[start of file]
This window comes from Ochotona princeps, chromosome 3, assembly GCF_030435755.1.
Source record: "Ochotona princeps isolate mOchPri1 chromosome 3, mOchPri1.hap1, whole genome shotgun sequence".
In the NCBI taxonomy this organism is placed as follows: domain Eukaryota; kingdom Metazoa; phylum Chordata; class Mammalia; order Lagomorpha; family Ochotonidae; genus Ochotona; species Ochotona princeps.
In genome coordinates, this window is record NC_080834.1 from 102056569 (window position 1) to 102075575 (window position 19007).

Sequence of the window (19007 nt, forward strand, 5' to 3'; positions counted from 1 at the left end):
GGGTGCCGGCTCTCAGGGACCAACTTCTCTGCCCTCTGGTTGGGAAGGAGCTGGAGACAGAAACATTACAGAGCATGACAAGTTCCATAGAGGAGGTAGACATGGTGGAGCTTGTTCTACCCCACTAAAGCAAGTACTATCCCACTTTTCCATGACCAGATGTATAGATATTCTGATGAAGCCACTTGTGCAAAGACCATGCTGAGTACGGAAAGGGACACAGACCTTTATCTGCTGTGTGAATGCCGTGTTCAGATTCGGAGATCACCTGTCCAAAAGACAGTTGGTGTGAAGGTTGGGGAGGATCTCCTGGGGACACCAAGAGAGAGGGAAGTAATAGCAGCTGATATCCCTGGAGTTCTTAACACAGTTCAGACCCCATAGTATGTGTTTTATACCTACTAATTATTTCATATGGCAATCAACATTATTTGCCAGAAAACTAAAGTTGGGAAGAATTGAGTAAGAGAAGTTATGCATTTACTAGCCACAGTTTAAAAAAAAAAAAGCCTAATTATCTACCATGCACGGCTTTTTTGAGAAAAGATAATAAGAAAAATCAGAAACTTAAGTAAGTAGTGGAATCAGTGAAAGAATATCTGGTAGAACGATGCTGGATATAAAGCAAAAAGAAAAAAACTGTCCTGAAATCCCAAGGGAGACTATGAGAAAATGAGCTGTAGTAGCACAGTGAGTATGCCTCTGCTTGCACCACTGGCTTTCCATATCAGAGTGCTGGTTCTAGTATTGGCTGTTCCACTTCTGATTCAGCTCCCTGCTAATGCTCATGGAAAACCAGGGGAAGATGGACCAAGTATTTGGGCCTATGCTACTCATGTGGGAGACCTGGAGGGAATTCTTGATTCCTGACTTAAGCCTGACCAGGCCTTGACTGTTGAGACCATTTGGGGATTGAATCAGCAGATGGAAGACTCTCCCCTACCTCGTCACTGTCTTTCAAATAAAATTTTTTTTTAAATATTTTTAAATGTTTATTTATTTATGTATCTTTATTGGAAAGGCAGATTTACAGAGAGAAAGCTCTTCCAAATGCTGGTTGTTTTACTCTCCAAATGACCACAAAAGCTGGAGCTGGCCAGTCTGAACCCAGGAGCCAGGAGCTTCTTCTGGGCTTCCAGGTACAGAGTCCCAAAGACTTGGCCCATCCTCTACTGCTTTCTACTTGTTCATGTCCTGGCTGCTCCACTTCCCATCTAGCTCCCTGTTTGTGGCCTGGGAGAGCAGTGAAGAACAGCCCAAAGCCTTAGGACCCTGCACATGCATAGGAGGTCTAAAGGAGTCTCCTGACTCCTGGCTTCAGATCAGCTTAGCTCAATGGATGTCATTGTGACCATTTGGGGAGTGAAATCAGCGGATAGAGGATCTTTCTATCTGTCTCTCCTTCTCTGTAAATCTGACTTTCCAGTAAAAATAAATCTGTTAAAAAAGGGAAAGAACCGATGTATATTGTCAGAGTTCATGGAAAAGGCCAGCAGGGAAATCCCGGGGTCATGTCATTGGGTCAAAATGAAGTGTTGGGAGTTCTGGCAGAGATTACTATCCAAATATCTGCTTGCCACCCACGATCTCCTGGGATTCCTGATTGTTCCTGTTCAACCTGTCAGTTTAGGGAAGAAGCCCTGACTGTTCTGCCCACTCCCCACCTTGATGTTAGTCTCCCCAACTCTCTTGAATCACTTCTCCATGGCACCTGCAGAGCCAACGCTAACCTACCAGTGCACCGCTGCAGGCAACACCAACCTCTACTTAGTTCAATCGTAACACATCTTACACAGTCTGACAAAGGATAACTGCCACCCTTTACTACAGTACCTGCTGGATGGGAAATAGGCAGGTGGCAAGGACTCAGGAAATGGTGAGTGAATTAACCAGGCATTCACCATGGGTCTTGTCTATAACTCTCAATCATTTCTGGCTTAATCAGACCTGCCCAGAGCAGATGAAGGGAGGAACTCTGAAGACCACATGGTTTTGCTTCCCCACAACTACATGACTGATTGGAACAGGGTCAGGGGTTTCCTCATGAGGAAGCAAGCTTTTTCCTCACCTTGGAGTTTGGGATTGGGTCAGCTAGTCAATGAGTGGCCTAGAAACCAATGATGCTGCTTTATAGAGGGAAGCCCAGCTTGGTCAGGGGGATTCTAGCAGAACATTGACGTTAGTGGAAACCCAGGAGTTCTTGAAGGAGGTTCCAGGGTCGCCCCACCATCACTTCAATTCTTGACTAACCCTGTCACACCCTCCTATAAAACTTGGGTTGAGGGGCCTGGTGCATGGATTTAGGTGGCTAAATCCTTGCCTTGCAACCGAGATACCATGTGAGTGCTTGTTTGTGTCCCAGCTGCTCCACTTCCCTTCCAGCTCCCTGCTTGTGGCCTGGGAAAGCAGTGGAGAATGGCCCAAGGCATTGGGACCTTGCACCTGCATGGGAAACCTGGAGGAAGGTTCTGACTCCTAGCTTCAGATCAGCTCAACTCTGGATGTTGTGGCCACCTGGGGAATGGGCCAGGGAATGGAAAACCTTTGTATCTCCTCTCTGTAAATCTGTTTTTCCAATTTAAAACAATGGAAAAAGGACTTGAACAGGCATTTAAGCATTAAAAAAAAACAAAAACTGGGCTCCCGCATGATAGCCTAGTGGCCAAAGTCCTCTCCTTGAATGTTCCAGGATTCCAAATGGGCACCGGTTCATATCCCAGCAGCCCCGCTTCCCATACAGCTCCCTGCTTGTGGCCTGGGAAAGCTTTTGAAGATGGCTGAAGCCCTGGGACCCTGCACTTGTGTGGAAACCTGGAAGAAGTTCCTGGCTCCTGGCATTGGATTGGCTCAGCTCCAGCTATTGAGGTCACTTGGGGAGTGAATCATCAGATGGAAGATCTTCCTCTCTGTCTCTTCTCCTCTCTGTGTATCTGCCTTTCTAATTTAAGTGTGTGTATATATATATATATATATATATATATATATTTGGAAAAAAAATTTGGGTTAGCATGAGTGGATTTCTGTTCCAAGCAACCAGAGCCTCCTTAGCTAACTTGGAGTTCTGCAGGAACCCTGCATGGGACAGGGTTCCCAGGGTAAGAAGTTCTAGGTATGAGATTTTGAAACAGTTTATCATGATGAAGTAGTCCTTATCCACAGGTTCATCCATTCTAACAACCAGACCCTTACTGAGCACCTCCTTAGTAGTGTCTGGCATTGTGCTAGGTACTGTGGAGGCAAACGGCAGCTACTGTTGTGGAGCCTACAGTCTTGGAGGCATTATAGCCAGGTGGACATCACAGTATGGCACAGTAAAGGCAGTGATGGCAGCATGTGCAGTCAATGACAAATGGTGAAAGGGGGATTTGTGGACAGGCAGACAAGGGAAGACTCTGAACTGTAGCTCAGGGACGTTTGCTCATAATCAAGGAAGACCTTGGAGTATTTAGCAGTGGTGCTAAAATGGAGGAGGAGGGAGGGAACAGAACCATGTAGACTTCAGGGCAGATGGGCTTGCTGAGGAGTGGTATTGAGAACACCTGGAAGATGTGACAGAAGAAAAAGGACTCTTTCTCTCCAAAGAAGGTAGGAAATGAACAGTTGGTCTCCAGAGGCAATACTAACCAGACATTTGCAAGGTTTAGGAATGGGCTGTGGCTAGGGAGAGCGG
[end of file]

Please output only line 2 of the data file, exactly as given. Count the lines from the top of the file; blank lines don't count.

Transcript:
Source record: "Ochotona princeps isolate mOchPri1 chromosome 3, mOchPri1.hap1, whole genome shotgun sequence".